As for this musician, part of her career is public knowledge. Early on, she already knew that not everyone is nice. When she was 21 years of age, her quest for band-mates involved a recruiting poster with the explicitly stated requirement of “must be nice.” As she described in her song lyrics sixteen years later, when she met the gentleman whom she chose to marry, what appealed to her the most was that he was nice, with kind eyes and a nice smile.
If I’m understanding the information correctly, she continued being nice and benevolent, with various music industry people treating her unfairly. The band she’d co-founded became ever more successful, but instead of being able to enjoy its success, her stress level was sky-high. Whether as a solo artist or in the context of a band, there are many generally known examples of her being nice and benevolent and trusting, yet being treated unfairly.
Over the years, the musician’s life followed the official social pattern that had seemed elusive by the time she was in her early 30s. She was married, had and raised two boys, and her music career continued decade after decade (and still does). Yet, as I read what she writes, and even more as I read between the lines, she’s sometimes overwhelmed and/or deeply unhappy. In no way am I implying that this is a reflection on her or on whomever she’s with. Being unhappy isn’t a condition for which the first step, or any step, is to find someone to blame. Even so, I would delight in seeing this musician thrive emotionally, whatever that means she ends up doing. It’d be nice for the story line to take a turn where the princess is no longer lonely up in her emotional tower, isolated from the rest of the world.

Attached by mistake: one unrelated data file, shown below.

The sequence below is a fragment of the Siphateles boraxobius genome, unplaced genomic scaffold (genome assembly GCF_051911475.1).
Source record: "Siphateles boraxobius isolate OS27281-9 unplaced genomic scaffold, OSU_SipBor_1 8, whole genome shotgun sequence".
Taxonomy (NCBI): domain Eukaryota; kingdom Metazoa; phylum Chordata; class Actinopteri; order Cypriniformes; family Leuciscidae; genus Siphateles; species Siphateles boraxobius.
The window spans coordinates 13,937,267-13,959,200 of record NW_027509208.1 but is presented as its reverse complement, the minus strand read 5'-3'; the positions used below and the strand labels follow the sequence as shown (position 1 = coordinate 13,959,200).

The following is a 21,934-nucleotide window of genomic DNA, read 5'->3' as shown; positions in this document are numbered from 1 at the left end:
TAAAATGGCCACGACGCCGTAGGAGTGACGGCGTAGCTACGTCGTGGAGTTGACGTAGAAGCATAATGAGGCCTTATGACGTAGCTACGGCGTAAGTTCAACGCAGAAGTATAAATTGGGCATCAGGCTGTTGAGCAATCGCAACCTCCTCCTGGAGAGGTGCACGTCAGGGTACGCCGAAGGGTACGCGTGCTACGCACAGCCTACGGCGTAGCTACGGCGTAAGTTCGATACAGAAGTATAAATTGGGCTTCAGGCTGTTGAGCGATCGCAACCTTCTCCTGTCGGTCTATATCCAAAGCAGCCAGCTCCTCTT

As I came to learn more about this girl, and I realized she’s another cerebral shy girl, I came to feel more and more benevolence toward her. What had always bothered me about Robin Williams’s passing was that he had seemed so upbeat publicly yet after he’d passed away, it became apparent that he’d had, as someone phrased it, “a long battle with depression.” As I read more about celebrities passing away in their 50s or 60s, it seemed so ironic to me. With modern medicine and ample funding, someone could, all other things being equal, live a long and happy life. However, many far-too-young deaths seemed related to that stark five-word phrase: “a long battle with depression.” So, when I read more and more information from this musician that implies that she’s personally also had a long battle with depression, it gave me the chills.